Great Country Walks Around Toronto within Reach by Public Transit


62 pages
Contains Maps
ISBN 0-920361-00-5
DDC 917.13'54044





Illustrations by Leong Leung
Reviewed by W.J. Keith

W.J. Keith is a retired professor of English at the University of Toronto and author A Sense of Style: Studies in the Art of Fiction in English-Speaking Canada.


This 10th edition of a booklet that apparently first appeared in 1984
contains 14 walks in Toronto, each illustrated with a sketch map.
Details of how to get there by public transport or where to park if you
go by car are included. Historical information is added for several of
the walks.

The guidebook will be useful for Torontonians seeking close-to-home,
easily accessible walks, though the information is not always accurate.
The map of Toronto Islands is confusing, since boardwalk and paved road
are superimposed and bridges from island to island are not marked, while
that of Tommy Thompson Park ignores the endikement to the east that
offers an alternative route back. Some of the marked washrooms
(especially in High Park) are closed in the winter, and often nowadays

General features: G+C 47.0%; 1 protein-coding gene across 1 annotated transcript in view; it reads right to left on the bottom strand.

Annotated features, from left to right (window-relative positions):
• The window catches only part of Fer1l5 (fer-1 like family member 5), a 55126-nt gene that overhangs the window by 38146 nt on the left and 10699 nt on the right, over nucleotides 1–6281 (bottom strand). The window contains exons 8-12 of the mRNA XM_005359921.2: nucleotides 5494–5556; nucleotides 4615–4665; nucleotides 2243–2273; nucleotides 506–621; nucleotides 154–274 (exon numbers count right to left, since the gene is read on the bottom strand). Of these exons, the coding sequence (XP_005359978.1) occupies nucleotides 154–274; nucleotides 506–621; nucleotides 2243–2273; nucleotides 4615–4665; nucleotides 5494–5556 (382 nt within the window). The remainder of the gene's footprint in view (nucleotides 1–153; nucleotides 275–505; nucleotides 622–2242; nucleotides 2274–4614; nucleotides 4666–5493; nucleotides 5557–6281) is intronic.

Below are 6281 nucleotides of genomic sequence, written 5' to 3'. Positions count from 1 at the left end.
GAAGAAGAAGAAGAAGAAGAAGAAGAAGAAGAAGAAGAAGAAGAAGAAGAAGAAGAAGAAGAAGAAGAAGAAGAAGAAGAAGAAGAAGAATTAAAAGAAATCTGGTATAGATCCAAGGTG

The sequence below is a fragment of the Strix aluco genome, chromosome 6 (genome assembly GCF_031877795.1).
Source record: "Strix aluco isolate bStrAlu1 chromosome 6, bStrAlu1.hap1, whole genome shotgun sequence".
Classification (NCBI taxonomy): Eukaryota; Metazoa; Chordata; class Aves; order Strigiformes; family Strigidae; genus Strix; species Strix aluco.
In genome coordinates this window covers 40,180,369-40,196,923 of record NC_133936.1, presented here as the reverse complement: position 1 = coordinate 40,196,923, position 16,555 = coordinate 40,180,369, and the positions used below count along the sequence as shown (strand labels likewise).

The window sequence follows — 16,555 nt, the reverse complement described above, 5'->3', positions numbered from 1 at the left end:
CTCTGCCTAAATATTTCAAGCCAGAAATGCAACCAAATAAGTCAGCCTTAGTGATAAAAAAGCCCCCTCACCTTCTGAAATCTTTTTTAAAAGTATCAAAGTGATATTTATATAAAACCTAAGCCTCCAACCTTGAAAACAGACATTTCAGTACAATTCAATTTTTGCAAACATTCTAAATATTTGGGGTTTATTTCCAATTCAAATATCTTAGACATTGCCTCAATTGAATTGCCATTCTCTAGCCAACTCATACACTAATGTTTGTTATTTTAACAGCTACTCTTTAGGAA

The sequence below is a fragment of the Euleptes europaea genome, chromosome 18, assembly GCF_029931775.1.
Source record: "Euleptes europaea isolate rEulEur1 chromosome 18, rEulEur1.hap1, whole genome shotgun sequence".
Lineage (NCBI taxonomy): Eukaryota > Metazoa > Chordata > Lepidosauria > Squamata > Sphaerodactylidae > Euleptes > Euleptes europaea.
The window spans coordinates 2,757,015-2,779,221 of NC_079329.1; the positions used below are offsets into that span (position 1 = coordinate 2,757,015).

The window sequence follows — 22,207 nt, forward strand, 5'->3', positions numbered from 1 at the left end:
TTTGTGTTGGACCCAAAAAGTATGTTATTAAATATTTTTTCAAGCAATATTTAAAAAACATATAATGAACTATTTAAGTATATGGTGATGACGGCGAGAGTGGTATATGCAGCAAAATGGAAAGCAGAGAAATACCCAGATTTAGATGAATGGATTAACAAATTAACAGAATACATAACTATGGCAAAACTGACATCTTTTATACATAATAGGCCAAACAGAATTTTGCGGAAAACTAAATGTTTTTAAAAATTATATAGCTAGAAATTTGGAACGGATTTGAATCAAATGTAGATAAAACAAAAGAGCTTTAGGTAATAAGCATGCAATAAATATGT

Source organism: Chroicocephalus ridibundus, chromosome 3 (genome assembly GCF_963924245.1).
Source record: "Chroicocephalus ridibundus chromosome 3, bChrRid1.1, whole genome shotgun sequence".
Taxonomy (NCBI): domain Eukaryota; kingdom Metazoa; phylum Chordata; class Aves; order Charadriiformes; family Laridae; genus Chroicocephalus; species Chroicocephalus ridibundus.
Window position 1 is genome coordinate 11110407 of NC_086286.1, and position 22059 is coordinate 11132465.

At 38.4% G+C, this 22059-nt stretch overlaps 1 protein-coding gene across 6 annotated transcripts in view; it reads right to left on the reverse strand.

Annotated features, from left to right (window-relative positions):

in the summer too.

Errors also occur in the background information. To claim Theodore
Roosevelt as one of Ernest Thompson Seton’s “greatest admirers” is
to ignore the fact that, initially, Roosevelt was severely critical of
Seton’s animal stories. The English Humber River is nowhere near
Devonshire. Herring gulls certainly do not belong with “uncommon
species,” and even great black-backed gulls are becoming relatively
common. Given all this misinformation, one would like to know Katz’s
authority for placing the Simcoes’ Castle Frank in the Cedarvale
ravine rather than overlooking the Don Valley.

This is a guide, therefore, to be consulted with caution.


Katz, Elliott., “Great Country Walks Around Toronto within Reach by Public Transit,” Canadian Book Review Annual Online, accessed June 16, 2024,